Carnegiea gigantea, Giant Saguaro

Southwest Desert Flora

Home to the plants of the Sonoran, Chihuahuan and Mojave Deserts

Cirsium ochrocentrum, Yellowspine Thistle

Erodium texanum, Texas Stork's Bill

Erodium texanum, Texas Stork's BillErodium texanum, Texas Stork's BillErodium texanum, Texas Stork's BillErodium texanum, Texas Stork's Bill Erodium texanum, Texas Stork's Bill

Scientific Name: Erodium texanum
Common Name: Texas Stork's Bill
Also Called: Bull Filaree, Desert Storksbill, False Filaree, Heron Bill, Large-flowered Stork's Bill, Texas Filaree, Texas Fillarie, Tufted Filaree (Spanish: Alfilerilla)
Family: Geraniaceae, Cranesbill or Storksbill Family
Synonyms: ()
Status: Native
Duration: Annual or biennial.
Size: Up to 20 inches, usually less.
Growth Form: Forb/herb; prostrate to ascending canescent
Leaves: Green; first years growth a basal rosette, simple, cordate with shallow lobes.
Flower Color: Purple, lavender; petal unequal, fruit glabrous, looks like a heron or stork's bill.
Flowering Season: February to April; California, March to May; Texas March to April.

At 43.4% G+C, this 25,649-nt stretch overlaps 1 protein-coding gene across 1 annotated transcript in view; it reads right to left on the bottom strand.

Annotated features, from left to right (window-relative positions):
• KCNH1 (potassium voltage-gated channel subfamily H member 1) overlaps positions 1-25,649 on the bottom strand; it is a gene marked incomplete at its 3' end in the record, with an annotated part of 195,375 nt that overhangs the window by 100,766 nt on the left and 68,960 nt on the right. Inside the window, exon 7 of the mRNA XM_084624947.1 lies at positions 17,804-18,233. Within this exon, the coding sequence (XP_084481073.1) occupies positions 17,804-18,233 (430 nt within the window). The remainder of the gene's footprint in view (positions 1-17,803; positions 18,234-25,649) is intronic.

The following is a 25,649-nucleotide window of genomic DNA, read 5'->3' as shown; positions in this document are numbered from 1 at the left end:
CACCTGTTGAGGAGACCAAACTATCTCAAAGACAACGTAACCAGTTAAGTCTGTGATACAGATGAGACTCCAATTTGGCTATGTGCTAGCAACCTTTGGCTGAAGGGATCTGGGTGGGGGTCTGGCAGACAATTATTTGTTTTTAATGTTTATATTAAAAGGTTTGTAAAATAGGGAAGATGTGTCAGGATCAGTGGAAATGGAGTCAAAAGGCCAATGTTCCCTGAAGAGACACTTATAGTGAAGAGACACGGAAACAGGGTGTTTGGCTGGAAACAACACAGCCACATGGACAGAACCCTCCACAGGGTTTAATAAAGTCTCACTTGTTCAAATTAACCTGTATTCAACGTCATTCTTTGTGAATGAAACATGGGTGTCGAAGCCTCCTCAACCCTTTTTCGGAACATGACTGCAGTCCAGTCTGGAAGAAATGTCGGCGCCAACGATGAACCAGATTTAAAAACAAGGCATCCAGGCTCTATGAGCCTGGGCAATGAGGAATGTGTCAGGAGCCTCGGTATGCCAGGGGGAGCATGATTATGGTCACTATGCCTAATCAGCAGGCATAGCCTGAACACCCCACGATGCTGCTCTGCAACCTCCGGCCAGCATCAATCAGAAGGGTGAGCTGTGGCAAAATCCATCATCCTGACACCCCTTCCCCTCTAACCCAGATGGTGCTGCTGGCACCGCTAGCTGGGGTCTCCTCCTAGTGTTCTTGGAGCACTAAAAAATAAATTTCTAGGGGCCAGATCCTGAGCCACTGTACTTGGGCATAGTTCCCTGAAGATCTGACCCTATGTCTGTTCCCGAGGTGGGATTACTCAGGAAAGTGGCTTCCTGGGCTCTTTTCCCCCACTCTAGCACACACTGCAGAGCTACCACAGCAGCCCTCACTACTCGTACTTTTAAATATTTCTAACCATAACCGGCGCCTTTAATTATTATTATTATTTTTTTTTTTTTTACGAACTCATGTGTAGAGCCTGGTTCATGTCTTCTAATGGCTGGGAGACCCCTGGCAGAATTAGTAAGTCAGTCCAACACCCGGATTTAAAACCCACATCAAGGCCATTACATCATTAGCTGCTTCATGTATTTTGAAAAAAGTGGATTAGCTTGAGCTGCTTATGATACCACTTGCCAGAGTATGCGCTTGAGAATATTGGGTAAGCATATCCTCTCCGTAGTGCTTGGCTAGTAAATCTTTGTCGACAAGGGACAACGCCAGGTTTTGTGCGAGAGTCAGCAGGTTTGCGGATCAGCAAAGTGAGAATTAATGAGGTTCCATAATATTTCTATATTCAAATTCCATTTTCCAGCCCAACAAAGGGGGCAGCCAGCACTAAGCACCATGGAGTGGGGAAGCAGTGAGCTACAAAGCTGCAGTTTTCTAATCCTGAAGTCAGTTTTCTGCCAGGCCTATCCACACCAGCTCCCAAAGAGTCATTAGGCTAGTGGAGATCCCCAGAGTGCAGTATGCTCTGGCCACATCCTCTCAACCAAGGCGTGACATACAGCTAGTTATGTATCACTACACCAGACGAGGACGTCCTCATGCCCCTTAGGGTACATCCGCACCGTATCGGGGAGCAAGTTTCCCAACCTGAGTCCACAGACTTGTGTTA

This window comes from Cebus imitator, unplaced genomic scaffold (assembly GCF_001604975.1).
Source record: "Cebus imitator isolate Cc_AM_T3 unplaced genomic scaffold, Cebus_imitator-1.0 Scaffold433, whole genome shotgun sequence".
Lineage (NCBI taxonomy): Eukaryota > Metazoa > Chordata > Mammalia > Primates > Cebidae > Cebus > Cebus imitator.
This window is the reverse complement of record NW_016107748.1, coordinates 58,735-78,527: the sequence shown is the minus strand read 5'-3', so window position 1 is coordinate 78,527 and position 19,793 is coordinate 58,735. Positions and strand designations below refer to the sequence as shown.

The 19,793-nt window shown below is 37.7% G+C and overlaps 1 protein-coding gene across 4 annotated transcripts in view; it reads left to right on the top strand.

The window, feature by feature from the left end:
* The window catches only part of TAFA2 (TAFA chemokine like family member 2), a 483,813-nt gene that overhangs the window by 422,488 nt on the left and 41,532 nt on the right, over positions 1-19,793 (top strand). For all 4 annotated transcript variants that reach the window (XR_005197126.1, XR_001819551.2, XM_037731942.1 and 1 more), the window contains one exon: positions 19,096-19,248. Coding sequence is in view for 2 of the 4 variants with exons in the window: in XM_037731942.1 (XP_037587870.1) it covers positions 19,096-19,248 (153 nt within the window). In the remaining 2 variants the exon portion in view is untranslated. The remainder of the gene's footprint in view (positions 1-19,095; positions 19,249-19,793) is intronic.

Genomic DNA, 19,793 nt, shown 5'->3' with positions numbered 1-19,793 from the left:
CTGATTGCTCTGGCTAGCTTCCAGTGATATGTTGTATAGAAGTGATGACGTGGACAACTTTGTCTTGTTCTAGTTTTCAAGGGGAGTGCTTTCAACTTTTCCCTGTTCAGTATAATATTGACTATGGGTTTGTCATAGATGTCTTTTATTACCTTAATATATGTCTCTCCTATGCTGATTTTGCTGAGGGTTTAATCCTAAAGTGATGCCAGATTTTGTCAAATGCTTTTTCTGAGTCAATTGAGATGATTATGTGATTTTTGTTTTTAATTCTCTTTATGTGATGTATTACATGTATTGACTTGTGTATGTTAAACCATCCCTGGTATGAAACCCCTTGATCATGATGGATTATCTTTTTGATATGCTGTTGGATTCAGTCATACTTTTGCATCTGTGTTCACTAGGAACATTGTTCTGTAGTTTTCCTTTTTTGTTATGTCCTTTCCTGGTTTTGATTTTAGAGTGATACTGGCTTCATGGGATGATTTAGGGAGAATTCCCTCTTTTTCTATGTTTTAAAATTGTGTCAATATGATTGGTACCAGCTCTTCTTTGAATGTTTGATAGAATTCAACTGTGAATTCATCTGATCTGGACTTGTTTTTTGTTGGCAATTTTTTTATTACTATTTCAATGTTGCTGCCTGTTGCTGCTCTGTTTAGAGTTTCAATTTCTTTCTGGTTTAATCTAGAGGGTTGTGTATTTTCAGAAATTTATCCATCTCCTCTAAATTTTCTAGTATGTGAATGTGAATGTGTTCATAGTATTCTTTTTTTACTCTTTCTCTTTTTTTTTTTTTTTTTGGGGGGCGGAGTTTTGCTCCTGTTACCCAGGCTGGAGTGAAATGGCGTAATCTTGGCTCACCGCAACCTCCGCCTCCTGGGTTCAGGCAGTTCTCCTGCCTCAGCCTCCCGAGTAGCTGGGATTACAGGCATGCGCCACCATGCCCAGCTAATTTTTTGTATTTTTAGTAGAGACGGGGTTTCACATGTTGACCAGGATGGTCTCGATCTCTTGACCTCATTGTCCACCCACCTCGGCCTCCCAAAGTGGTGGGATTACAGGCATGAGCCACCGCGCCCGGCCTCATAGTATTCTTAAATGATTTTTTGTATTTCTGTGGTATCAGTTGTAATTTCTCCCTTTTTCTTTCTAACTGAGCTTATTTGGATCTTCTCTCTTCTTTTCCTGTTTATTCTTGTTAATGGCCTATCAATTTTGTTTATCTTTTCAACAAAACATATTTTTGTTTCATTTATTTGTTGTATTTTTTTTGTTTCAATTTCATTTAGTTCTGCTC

Elevation: 1,000 to 4,500 feet.

Habitat Preferences: Plains, mesas, in California in dry open sites and in Texas in prairies and open lime areas.

Recorded Range: Erodium texanum is found in the United States in: AZ, CA, MO, NM, NV, OK, SC, TX and UT. Populations in MO and SC likely not native.

North America & US County Distribution Map for Erodium texanum.

U.S. Weed Information: No information available.
Invasive/Noxious Weed Information: No information available.
Wetland Indicator: No information available.
Threatened/Endangered Information: No information available.

Genus Information: 13 species in Erodium in throughout North America. 2 Native and 1 non-native species in Arizona.

The Plant List includes 420 scientific plant names of species rank for the genus Erodium. Of these 128 are accepted species names.

Comments: A North American native, Erodium texanum, Texas Stork's Bill, is similar in appearance to Redstem Stork's Bill Erodium cicutarium but not nearly as common and Texas Stork's Bill does not bloom in large numbers every year. Conditions for good spring blooms are not fully understood but likely tied, at least in part, to winter rainfall.

Date Profile Completed: 09/23/2015, updated format 10/12/2017
U.S. Dept. of Agriculture, Natural Resources Conservation Service on-line database and USGS ITIS search
Arizona Flora, Kearney, Thomas H., Peebles, Robert H., 1960, University of California Press, Berkley and Los Angeles, California.
1993, The Jepson Manual, Citation: (accessed 09/23/2015)
Native Plant Information Network, NPIN (2013). Published on the Internet [accessed: 09/23/2015]. Lady Bird Johnson Wildflower Center at The University of Texas, Austin, TX.
SEINet for synonyms, scientific names, recorded geographic locations and general information